By itself, this practice is a lovely family rhythm and its important all on it’s own. However, in the interest of bringing more spiritual intention into our lives, we’ve tweaked this time in several ways. For example, it’s often the time when we practice meditation or centering prayer as a family. We’ve also used it as a time to explore sacred reading, a practice I invented/borrowed/modified from Faith Five. And sometimes we still just read together, which brings valuable connection time and the space to practice being unhurried, one of the hardest spiritual skills.

The point is, start where you are, whether you’re beginning your own spiritual practice, looking to deepen practices you already have or trying to figure out how to raise children to be spiritual. I know from experience that it is unsustainable to try to institute a completely new practice and expect it to be perfect from day one.

Looking forward to hearing more about what rituals and rhythms you’re tweaking in your life–and what meaningful practices you already have!

Is Spirituality for Everyone?

Is Spirituality for Everyone?

As a child, my image of a spiritual person was stereotypical. I imagined a man in a turban sitting cross-legged on a beach, blissful smile on his face. If pushed to think of a woman, I suppose she was also in a turban sitting cross-legged on the beach. If this image tells us anything, it’s that we imagine spirituality to be something removed from our day-to-day experience. We tend to believe that the spiritual life happens in exotic places, to exotic people.

One of the key milestones in spiritual development is when we release this idea and embrace an integrated vision of spirituality–one that doesn’t require special clothes or far-away locations. While we might all benefit from an occasional retreat from the world where we can spend long hours communing with God in nature, the bulk of our spirituality must be lived where we are now.

Spirituality has no place if it is not applicable to our daily lives. Click To Tweet

I define spirituality as both the recognition and cultivation of the connectedness of our lives with each other and with something that transcends us, which I would call God or Spirit but others might call the Divine, the Universe or something else. Spiritual people experience deep connection with others. They recognize that all of our lives are interwoven. They also recognize that this same web of connectedness exists between humanity and the natural world. There is a sense that everything rests in something “bigger than us,” some Mystery that connects everyone and everything.

With a definition like this, the question then becomes, “who can be spiritual?” Is everyone spiritual? Are people born spiritual or do they become spiritual?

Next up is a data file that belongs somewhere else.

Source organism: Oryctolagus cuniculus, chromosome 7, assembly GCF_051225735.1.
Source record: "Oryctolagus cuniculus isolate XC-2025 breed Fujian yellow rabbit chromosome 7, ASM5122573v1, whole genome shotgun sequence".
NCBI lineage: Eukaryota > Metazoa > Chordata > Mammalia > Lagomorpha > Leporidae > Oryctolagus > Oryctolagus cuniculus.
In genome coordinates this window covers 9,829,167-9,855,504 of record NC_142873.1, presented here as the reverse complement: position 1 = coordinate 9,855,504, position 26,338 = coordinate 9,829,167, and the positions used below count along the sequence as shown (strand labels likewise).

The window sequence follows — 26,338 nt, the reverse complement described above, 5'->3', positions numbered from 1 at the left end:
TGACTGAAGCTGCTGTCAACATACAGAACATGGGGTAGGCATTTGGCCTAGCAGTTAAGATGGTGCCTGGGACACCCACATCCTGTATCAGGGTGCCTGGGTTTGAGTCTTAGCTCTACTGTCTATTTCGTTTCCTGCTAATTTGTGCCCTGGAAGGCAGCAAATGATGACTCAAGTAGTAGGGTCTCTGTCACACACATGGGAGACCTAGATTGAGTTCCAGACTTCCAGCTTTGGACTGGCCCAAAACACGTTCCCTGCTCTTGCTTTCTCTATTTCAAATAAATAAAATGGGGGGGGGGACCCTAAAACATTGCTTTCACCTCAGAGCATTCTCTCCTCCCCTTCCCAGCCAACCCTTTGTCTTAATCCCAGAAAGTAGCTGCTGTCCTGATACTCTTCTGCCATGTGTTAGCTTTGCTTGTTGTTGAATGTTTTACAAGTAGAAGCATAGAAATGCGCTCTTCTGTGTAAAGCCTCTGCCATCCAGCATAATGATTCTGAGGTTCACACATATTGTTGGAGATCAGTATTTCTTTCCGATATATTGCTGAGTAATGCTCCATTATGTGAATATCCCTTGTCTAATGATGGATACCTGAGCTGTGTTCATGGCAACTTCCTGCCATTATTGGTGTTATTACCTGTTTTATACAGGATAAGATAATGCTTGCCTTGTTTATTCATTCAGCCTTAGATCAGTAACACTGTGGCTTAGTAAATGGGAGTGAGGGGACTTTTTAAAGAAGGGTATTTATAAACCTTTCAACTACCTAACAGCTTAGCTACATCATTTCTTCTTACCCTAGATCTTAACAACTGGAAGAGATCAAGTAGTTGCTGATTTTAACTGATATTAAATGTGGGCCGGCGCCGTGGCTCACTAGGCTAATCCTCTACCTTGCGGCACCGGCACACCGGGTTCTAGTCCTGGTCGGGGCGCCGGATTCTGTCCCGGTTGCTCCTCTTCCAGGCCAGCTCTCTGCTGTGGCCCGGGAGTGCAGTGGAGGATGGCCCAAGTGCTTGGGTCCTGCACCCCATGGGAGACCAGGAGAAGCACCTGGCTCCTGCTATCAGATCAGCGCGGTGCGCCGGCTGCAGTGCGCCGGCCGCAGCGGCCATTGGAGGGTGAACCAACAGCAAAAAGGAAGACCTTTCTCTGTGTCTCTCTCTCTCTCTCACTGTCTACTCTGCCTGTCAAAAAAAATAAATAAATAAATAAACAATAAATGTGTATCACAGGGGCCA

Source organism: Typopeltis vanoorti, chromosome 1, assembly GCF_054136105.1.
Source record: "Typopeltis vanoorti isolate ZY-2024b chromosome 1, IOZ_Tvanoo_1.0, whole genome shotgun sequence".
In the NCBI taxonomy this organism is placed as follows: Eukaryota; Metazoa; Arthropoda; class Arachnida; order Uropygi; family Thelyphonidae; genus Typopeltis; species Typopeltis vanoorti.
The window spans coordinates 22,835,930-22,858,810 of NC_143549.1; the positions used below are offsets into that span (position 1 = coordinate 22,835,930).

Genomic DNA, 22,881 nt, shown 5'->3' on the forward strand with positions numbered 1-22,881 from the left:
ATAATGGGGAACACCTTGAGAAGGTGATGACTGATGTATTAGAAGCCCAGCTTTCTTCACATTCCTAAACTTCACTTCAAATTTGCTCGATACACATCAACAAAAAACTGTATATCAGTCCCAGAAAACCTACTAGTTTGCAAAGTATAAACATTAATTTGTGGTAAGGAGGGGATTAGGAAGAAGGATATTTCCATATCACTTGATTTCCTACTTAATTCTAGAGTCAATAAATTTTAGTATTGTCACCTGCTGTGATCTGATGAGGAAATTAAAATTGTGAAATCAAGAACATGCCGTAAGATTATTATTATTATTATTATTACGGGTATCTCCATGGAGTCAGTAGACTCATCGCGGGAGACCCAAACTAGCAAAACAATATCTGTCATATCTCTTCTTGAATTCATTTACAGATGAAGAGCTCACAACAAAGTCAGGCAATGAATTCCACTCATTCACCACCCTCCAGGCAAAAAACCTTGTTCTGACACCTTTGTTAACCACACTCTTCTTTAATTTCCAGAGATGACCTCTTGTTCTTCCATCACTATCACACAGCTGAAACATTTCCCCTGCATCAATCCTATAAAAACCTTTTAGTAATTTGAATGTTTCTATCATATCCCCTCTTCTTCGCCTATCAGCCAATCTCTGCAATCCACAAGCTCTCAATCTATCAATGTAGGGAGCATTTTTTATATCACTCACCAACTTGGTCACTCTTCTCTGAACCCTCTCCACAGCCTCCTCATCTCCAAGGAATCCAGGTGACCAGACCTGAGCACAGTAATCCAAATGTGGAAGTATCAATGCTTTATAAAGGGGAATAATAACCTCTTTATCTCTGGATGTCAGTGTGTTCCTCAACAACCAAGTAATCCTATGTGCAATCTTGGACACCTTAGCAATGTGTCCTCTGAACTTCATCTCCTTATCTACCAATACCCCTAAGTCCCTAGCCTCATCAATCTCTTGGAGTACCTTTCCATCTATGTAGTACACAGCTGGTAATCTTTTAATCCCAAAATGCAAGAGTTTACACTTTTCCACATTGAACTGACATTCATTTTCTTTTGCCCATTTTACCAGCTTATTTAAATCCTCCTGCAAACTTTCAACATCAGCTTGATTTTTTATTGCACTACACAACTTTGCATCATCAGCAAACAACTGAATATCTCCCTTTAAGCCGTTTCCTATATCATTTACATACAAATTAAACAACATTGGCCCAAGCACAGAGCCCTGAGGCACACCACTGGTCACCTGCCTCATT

Research into spirituality is helping to answer that and the answer is “both.” Spirituality is inborn and nurtured. I find Dr. Lisa Miller’s analogy of spiritual development and physical development helpful here. Just as most people are born with the capacity to learn to walk, most people are born with some capacity for spirituality. However, just as people must develop the ability to walk, and then later to run, our natural, inborn tendency to spirituality must be cultivated.

This is where spiritual practices come in. Spirituality might be part of our wiring but it needs nurturing to develop to its fullest. Spiritual practices are the means by which we deepen our spirituality. Some traditions also call them “spiritual exercises,” vocabulary that reminds us that we get better at pursuing our spiritual lives. Just as a bicyclist may start with short races and advance from there, we do well to start where we are in our spiritual lives. That’s why it’s so important that spiritual practices be part of our day-to-day lives rather than some austere practice for the privileged few.

Often, people of particular religious tendencies want to place some qualifiers around spirituality in order to define which spiritual paths are valid. In contrast, at this point I’m particularly interested in how spirituality is practiced in a variety of settings. While I believe in my particular religious path (obviously, or I wouldn’t be part of it), I’m far less concerned with what someone believes intellectually than if they’re making time for spirituality. The reason for this is precisely because I trust deeply in God and God’s desire to connect with us. I’m a firm believer in “seek and you will find,” meaning that if we are cultivating our spiritual lives, God will walk alongside us. For me, this brings both a sense of grace (God is so big and comes to us in so many ways!) and a sense of urgency (our mission in life is to connect more fully with God and we have a limited amount of time to do it.)

The upshot of this is that it means that nothing is wasted when it comes to our spiritual lives. “It’s all grist for the mill,” as a spiritual mentor once told me. Which in turn means that we can have some fun with it. One of the things that gets in our way as spiritual people is the perception that we have to do it some certain way, or that it’s something we can fail at. If we’re not praying just like this, we’re failing. If we’re not meditating twenty minutes a day, we’re failing. If we’re not making a gratitude list every night, we’re failing. And since no one likes to fail, we just stop trying.

When we have a better understanding of spiritual development as a life-long pursuit, we can relax a little. Let’s embrace a playful aspect to spiritual practices. No one is yelling at a one year old that she didn’t take her first step perfectly, or at a fifth grader that they aren’t doing calculus yet. Spiritual growth starts in cutting ourselves some slack, and this is true whether we’re at the beginning or somewhere midway. So here are my rules for spiritual practices: